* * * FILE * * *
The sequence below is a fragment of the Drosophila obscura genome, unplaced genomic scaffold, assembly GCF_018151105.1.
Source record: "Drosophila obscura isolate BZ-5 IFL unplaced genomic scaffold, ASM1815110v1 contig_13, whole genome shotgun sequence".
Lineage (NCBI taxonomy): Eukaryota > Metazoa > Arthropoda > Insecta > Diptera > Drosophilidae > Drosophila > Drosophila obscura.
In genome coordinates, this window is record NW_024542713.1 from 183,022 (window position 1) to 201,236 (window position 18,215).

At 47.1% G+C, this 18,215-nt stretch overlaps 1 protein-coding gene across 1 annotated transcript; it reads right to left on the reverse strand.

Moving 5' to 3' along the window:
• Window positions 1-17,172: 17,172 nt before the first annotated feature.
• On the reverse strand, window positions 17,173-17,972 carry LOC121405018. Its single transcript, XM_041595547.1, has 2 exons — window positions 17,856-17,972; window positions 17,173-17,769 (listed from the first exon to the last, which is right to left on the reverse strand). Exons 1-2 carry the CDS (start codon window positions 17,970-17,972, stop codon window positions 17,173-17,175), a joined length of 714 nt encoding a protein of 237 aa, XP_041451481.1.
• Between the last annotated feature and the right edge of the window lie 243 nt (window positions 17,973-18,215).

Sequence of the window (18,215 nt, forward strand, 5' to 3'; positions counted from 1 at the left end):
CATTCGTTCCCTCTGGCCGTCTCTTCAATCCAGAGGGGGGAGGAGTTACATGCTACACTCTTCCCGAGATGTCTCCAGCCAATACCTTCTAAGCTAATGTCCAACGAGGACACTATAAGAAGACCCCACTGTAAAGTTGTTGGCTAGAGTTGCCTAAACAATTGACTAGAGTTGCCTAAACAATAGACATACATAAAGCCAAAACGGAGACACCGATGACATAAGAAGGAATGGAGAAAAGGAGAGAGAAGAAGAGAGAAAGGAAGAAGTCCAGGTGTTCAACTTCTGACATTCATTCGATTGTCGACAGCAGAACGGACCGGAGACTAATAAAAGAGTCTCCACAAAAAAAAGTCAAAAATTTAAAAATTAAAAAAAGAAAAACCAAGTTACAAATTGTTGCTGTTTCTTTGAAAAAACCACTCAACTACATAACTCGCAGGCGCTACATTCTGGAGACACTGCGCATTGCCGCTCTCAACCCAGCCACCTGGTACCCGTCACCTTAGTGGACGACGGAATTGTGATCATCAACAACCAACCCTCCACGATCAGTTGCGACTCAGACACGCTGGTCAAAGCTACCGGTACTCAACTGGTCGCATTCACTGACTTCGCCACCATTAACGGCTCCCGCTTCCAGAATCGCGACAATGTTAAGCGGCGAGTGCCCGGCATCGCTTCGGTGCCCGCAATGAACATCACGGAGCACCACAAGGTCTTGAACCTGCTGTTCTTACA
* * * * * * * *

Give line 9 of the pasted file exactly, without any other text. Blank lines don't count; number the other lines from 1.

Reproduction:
• Between the last annotated feature and the right edge of the window lie 243 nt (window positions 17,973-18,215).